Jenny Holt: The politics of compromise in EU debate

Underlying the debate around whether Britain should remain in the European Union is the notion of sovereignty and power.

'The European Union is a positive and able force' says Jenny Holt. Picture: Neil Hanna
'The European Union is a positive and able force' says Jenny Holt. Picture: Neil Hanna

Although key in determining how the UK operates internationally, these concepts often come as an after thought within the EU debate. The intrinsic dynamic of international politics - that it is vital to compromise - is generally overlooked. Within discussion around why we should remain in the EU, we must acknowledge that as a part of an inter-state organisation the United Kingdom will not always get its way. Not only is this okay; but it is a political necessity.

The argument of sovereignty loss is the legs of the ‘Leave Campaign,’ yet these legs have little to run on. First of all, they overstate the level of loss. Secondly, the campaign forgets our history and turns, misguidedly, to an assumption of dominant identity. This regressive approach is not something we should push for, but flee from.

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The European Union has benefitted our country, through the promotion of shared norms, in such a way that conflict with other European states has been reduced to a major unlikelihood. This is huge. The twentieth century was one marked by terrible wars, and beyond then the norm within Europe was one of conflict escalation. The progress made by interstate organisations, such as the EU, should not be overlooked.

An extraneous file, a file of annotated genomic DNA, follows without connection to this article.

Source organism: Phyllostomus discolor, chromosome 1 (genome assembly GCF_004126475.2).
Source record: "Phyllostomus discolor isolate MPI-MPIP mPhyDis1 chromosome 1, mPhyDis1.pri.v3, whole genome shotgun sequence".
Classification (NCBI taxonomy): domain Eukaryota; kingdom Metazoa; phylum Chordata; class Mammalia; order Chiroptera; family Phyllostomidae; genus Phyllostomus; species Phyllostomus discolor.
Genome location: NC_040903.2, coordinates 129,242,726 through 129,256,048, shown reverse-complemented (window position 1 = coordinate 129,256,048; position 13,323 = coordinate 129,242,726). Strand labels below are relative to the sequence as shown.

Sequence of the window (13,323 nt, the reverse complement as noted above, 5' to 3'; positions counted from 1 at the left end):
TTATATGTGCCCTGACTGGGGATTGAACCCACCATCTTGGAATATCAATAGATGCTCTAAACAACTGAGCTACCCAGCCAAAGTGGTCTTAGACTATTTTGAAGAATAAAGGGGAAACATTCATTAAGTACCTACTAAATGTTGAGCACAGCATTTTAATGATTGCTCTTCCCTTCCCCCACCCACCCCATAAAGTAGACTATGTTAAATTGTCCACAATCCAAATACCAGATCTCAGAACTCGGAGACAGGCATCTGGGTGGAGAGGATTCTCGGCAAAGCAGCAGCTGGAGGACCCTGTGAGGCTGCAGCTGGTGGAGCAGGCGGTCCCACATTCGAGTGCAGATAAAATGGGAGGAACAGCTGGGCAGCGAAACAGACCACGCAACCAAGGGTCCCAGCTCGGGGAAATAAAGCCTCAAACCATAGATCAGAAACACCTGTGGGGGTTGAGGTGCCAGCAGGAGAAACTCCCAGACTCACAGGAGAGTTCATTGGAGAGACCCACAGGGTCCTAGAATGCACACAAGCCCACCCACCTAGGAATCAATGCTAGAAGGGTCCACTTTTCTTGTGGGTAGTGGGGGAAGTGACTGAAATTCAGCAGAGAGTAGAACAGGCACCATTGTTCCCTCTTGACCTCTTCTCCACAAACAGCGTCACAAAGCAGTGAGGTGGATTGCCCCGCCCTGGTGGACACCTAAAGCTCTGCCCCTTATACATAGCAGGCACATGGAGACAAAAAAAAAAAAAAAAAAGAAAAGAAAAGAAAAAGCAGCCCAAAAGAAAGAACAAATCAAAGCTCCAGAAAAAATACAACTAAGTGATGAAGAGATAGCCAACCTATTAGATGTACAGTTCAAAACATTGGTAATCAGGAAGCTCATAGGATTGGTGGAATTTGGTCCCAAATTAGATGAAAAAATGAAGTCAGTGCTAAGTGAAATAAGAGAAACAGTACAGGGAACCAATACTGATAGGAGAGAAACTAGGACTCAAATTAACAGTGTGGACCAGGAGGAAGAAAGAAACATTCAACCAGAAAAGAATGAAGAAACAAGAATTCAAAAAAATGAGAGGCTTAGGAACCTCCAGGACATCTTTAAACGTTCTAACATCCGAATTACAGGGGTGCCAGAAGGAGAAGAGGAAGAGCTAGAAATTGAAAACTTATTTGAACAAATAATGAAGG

A primary political component of regional organisations is the balance between communication and procedure. The EU plays an essential role within state relations. Through opening lines of communication with the capacity and stamina to absorb and resolve conflict, issues are solved without escalation into war. Each sovereign state secures its independence with acts of necessary compromise being guided by procedure in place.

This structure creates safety as each country knows how issues are dealt with, and that communication is a legitimate way of breaking issues down into something solvable. When a country knows another is going to behave a certain way, fear is reduced. When fear is reduced, defences come down and a space is then opened up to discuss potential solutions to conflict. The European Union has played a substantial role in shifting state behaviour; on the back of the United Nations post World War II.

Christian Kaurnet, an Expert from the Scottish Centre for International Strategic Affairs and Jean Monnet Chair in EU Justice and Home Affairs, highlights, “the EU has proven for decades that it is able to reduce and buffer conflict between member states, which has led to a much more stable European. It has shown its value to increase security throughout some of the greatest crises since the Second World War, such as the financial crisis, the greatest refugee crisis since the creation of the Geneva Convention, as well as the biggest terror attacks ever, such as 9-11.”

This issue of conflict resolution is not a scare tactic. Rather, engaging with the occurrence of conflict is to hold the truth of diplomacy. Conflict is persistent, and it is not necessarily expressed through war or intimidation. Conflict can be the result of many things. For example, on a psychological level something as ‘small’ as different identity groups can cause an initial conflict. Organisations like the EU work in a normative way to bridge the gap between identity groups. Although the United Kingdom admittedly has less of a European identity than other EU nations, there is a growing sense of unity particularly within the millennial generation. This is why the younger voting population within the UK has statistically been shown to be more pro-remain than other voting groups.